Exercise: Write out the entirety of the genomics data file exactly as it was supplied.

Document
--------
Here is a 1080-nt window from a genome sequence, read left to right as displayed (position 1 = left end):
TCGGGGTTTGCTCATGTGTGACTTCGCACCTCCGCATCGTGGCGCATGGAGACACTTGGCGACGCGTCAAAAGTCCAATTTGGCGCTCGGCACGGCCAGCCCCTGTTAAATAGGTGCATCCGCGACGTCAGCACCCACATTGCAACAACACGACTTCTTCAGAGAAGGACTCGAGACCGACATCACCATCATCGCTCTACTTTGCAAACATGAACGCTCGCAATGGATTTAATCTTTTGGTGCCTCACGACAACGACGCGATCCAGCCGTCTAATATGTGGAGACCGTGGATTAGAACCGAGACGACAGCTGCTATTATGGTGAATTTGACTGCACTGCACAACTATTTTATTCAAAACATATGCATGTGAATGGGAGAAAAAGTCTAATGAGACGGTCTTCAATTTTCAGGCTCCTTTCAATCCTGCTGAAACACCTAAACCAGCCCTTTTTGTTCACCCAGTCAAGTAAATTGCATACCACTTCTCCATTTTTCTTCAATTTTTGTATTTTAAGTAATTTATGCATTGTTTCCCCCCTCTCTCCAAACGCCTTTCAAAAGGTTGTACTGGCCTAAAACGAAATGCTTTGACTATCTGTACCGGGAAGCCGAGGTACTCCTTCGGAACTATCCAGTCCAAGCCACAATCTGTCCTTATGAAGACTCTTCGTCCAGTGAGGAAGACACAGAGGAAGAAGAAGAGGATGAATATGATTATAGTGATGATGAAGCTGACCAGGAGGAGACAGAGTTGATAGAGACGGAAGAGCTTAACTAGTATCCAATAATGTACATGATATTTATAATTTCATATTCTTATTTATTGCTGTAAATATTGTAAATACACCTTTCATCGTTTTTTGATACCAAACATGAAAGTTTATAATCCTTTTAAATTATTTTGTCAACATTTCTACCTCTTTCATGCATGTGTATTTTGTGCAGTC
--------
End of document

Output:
Here is a 1080-nt window from a genome sequence, read left to right as displayed (position 1 = left end):
TCGGGGTTTGCTCATGTGTGACTTCGCACCTCCGCATCGTGGCGCATGGAGACACTTGGCGACGCGTCAAAAGTCCAATTTGGCGCTCGGCACGGCCAGCCCCTGTTAAATAGGTGCATCCGCGACGTCAGCACCCACATTGCAACAACACGACTTCTTCAGAGAAGGACTCGAGACCGACATCACCATCATCGCTCTACTTTGCAAACATGAACGCTCGCAATGGATTTAATCTTTTGGTGCCTCACGACAACGACGCGATCCAGCCGTCTAATATGTGGAGACCGTGGATTAGAACCGAGACGACAGCTGCTATTATGGTGAATTTGACTGCACTGCACAACTATTTTATTCAAAACATATGCATGTGAATGGGAGAAAAAGTCTAATGAGACGGTCTTCAATTTTCAGGCTCCTTTCAATCCTGCTGAAACACCTAAACCAGCCCTTTTTGTTCACCCAGTCAAGTAAATTGCATACCACTTCTCCATTTTTCTTCAATTTTTGTATTTTAAGTAATTTATGCATTGTTTCCCCCCTCTCTCCAAACGCCTTTCAAAAGGTTGTACTGGCCTAAAACGAAATGCTTTGACTATCTGTACCGGGAAGCCGAGGTACTCCTTCGGAACTATCCAGTCCAAGCCACAATCTGTCCTTATGAAGACTCTTCGTCCAGTGAGGAAGACACAGAGGAAGAAGAAGAGGATGAATATGATTATAGTGATGATGAAGCTGACCAGGAGGAGACAGAGTTGATAGAGACGGAAGAGCTTAACTAGTATCCAATAATGTACATGATATTTATAATTTCATATTCTTATTTATTGCTGTAAATATTGTAAATACACCTTTCATCGTTTTTTGATACCAAACATGAAAGTTTATAATCCTTTTAAATTATTTTGTCAACATTTCTACCTCTTTCATGCATGTGTATTTTGTGCAGTC